The chassis also underwent revisions at the start of the decade, utilizing some elements form the 1989 GSX-R1100 with a 25.5-degree rake and a 55.7-inch wheelbase. A wider rear tire (which were now Michelin radials), up to 5.5-inches from the outgoing model’s 4.4-inch item and a steering damper was also added to the mix. 1990 also marked the first year that the illustrious Gixxer was fitted with a (41mm) inverted fork.
The next year in 1991, the ‘Zook was given its first significant visual makeover, getting a new tail section, less rectangular-shaped side vents in the bodywork, and a new front fender was introduced to better accommodate the inverted front-end (though that last featured didn’t extend to US models).
The biggest change for ’91 was undeniably its new front fairing design. Gone were the original Suzuka-style double headlight arrangement, and in its place was a slanted nose fairing that hid headlights several inches behind a clear headlight cover, giving the bike a more aggressive and contemporary appearance while also bolstering aerodynamics. On top of also getting a new, larger seat, ’91 marked the final year of the oil-cooled SACS-engined version of the Gixxer.
Running gear on the ’91 750 was comprised of a 41mm USD fork, adjustable for preload, eight-way damping, and ten-way compression, while in the rear the bike got a full-floater mono shock with remote reservoir and four-way adjustable preload and rebound damping. A pair of 310mm discs — which were revised for 1990 — bit by four-pot calipers provided stopping power (aided by a single 280mm disc and one-piston caliper in the rear). The swing-arm was changed to a 45mm box tube section cast unit, while the wheels were 17-inch three-arm alloy items.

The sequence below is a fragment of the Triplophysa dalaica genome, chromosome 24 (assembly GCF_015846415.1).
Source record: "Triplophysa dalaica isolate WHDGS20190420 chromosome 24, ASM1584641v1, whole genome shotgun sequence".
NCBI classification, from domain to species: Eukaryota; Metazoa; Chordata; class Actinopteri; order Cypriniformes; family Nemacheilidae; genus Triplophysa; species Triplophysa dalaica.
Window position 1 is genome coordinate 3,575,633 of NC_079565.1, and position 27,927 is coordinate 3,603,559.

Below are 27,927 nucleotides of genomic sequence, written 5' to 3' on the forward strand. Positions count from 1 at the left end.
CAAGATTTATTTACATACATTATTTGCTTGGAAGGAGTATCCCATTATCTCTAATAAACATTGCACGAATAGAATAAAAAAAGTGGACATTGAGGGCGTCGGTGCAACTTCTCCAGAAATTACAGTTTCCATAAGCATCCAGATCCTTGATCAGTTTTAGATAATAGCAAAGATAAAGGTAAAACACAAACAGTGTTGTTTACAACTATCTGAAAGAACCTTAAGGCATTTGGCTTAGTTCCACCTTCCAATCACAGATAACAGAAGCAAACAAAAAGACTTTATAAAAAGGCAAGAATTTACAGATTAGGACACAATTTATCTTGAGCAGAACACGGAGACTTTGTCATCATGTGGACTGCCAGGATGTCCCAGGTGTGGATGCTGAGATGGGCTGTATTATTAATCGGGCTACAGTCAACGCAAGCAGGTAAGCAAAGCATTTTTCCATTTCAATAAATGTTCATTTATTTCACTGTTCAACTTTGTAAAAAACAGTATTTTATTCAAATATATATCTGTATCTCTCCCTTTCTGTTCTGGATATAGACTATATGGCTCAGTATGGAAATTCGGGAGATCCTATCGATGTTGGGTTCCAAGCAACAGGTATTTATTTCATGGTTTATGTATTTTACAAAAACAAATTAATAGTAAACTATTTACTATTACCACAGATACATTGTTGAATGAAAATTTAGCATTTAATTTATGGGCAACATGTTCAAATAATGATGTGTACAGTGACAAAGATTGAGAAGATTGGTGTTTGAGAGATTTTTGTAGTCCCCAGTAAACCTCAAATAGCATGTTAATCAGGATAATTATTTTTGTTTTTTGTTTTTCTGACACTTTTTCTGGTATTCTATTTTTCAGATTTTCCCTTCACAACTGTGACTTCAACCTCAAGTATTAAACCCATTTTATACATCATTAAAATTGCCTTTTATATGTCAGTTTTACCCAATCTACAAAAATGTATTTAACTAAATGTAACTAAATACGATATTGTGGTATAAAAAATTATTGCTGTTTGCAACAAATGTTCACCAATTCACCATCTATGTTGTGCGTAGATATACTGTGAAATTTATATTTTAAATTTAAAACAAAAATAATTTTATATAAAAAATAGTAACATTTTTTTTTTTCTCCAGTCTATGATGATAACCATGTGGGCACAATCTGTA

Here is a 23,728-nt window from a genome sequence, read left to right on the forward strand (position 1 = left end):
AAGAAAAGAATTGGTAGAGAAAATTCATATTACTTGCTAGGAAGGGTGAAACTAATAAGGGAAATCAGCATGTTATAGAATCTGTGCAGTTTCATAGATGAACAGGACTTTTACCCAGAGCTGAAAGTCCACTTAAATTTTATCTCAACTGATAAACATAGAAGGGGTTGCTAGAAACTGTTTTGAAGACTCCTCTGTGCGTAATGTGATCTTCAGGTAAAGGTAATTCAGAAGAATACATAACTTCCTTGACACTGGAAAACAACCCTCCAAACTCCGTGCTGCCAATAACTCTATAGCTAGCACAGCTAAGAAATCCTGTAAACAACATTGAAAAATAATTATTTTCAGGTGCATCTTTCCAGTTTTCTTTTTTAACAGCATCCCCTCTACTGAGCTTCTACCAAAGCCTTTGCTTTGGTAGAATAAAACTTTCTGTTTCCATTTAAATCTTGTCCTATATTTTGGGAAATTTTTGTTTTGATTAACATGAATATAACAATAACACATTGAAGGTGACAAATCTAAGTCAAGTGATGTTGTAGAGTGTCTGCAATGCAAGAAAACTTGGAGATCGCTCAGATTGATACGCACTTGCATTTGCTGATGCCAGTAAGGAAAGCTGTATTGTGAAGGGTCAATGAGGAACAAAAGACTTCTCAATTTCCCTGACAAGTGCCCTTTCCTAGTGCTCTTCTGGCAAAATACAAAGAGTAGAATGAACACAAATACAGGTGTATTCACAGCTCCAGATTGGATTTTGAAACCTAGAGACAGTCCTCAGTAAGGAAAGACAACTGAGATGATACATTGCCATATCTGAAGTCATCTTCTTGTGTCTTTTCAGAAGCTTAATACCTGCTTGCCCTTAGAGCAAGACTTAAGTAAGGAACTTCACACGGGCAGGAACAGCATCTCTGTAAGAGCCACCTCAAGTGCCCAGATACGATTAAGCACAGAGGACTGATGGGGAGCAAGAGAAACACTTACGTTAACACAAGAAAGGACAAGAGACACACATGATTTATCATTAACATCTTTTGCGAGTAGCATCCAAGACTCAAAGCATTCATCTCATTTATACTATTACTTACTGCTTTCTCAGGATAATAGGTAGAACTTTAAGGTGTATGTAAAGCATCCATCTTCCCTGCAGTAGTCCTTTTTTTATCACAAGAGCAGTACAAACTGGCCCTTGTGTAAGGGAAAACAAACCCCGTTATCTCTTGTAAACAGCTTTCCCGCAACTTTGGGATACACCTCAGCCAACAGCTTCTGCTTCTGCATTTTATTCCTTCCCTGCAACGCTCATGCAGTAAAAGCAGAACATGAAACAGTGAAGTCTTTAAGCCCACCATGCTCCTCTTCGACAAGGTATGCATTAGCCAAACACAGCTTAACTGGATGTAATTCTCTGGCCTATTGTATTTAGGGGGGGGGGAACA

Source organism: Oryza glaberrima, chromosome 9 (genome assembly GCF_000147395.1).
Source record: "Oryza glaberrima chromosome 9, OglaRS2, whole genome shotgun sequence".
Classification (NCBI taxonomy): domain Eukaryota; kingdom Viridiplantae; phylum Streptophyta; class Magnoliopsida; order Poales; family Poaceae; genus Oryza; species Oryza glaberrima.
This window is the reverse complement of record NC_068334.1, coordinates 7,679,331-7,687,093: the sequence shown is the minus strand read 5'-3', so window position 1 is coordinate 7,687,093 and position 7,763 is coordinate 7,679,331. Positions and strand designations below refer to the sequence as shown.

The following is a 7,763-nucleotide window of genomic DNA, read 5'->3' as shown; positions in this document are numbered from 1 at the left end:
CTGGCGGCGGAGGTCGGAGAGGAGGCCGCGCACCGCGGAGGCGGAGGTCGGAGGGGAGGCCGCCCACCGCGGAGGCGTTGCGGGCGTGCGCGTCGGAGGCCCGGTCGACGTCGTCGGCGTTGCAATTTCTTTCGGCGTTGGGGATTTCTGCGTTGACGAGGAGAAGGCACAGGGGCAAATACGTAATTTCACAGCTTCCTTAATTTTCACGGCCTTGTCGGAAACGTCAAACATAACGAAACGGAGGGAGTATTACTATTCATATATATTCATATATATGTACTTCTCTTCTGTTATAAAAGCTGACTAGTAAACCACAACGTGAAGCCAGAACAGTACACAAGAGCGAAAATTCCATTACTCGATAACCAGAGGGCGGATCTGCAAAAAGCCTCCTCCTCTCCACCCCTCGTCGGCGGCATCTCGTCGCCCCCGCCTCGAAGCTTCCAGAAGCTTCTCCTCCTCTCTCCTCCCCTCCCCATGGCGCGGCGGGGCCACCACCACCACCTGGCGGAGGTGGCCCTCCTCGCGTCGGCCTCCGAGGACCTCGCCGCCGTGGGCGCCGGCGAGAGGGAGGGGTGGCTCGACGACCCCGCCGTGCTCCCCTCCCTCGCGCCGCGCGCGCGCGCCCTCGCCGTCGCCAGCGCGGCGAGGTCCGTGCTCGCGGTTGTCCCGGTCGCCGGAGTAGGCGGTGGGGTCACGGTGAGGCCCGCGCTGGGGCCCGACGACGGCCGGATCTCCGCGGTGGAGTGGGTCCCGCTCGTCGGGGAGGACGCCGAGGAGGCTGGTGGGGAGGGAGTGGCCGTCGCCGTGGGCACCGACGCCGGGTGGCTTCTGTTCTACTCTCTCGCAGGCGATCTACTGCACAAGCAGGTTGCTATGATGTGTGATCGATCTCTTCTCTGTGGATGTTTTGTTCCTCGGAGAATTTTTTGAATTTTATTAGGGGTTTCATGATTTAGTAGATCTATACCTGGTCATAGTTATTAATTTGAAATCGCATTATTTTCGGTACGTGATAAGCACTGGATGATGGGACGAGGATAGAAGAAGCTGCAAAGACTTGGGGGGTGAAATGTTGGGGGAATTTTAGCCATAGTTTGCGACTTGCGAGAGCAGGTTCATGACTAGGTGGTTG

Powering the 1991 Gixxer 750 was an air/oil-cooled, 749cc, 16V, DOHC, inline-four, married to a six-speed constant mesh transmission. All the changes resulted in an output of 116 hp at 11,000rpm and 57.5ft-lbs of torque at 10,000rpm, which translated to top speed exceeding 150 mph, and the ability to fire off standing quarter mile sprints in under 11-seconds — despite its approximately 550 lb wet weight.
Today, we’re offering a well-kept 1991 Suzuki GSX-R750 (VIN: JS1GR7AA2M2100237) with just shy of 20,000 original miles that, aside from a Vance & Hines muffler, is entirely stock. The gauges have been replaced and the tachometer does not work, but this specimen is otherwise in good shape. Cosmetically, this example is in great condition for a nearly three-decade-old machine, though upon close inspection there are a few minor cracks and flaws. There is also a bit of pitting and oxidization on some of the exposed metal.
It was recently given a ~$2,600 service by HyperCycle so it’s turnkey, though the polished frame is definitely not stock. As Adam puts it, frame polishing was so popular at the time that we’d almost call it “period correct”!
The 1991 GSX-R750 marked an interesting transitional point in the evolution of the legendary motorcycle. It still featured much of the same tech and engineering that made the inaugural Gixxer 750 such a smashing success, while boasting the first heavily revised bodywork that would ultimately segue into the unapologetically ‘90s versions that came after.